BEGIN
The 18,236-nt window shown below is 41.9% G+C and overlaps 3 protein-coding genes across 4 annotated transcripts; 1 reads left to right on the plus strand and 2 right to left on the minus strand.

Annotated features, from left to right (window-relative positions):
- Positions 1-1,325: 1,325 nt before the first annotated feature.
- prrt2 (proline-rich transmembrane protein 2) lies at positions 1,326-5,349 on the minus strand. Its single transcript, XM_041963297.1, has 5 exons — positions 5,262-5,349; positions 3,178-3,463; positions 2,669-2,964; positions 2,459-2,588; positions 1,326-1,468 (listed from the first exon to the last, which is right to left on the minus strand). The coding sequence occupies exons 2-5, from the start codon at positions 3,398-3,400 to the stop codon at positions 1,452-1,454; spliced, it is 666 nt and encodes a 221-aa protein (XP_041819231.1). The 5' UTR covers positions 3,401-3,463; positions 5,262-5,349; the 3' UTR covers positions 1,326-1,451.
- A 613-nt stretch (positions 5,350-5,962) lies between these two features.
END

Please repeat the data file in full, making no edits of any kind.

The 18,236-nt window shown below is 41.9% G+C and overlaps 3 protein-coding genes across 4 annotated transcripts; 1 reads left to right on the plus strand and 2 right to left on the minus strand.

Annotated features, from left to right (window-relative positions):
- Positions 1-1,325: 1,325 nt before the first annotated feature.
- prrt2 (proline-rich transmembrane protein 2) lies at positions 1,326-5,349 on the minus strand. Its single transcript, XM_041963297.1, has 5 exons — positions 5,262-5,349; positions 3,178-3,463; positions 2,669-2,964; positions 2,459-2,588; positions 1,326-1,468 (listed from the first exon to the last, which is right to left on the minus strand). The coding sequence occupies exons 2-5, from the start codon at positions 3,398-3,400 to the stop codon at positions 1,452-1,454; spliced, it is 666 nt and encodes a 221-aa protein (XP_041819231.1). The 5' UTR covers positions 3,401-3,463; positions 5,262-5,349; the 3' UTR covers positions 1,326-1,451.
- A 613-nt stretch (positions 5,350-5,962) lies between these two features.